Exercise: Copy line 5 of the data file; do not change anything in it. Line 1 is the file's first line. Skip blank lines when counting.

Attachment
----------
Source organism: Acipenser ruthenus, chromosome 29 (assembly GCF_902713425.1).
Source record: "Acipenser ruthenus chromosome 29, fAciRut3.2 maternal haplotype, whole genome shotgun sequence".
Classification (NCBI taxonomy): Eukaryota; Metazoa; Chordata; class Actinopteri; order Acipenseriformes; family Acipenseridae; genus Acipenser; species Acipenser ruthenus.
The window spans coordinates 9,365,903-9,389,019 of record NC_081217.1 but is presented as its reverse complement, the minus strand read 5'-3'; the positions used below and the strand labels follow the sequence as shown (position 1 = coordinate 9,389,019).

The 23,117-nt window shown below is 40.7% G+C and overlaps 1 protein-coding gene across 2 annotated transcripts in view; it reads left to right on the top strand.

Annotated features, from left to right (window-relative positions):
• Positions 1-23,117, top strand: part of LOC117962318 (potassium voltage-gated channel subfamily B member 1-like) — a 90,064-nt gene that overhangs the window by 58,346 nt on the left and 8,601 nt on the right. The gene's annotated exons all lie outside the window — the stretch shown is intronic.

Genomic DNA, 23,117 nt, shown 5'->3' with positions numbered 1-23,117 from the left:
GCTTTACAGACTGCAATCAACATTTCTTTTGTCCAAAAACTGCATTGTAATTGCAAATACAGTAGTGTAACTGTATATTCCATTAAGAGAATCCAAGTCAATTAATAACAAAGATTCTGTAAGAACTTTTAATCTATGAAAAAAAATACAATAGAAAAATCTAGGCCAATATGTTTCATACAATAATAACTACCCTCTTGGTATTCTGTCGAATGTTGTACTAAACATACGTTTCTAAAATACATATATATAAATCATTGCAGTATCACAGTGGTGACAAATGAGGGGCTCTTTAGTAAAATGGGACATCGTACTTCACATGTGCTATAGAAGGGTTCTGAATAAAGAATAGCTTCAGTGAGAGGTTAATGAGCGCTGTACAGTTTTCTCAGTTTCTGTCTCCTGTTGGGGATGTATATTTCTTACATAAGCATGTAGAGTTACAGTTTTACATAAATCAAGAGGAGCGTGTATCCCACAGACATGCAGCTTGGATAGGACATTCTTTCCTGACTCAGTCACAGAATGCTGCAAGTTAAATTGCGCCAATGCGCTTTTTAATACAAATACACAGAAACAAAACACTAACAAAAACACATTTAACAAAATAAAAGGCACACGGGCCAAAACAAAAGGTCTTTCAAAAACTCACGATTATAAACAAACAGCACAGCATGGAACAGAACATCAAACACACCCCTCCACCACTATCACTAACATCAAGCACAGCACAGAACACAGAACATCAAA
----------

The 23,117-nt window shown below is 40.7% G+C and overlaps 1 protein-coding gene across 2 annotated transcripts in view; it reads left to right on the top strand.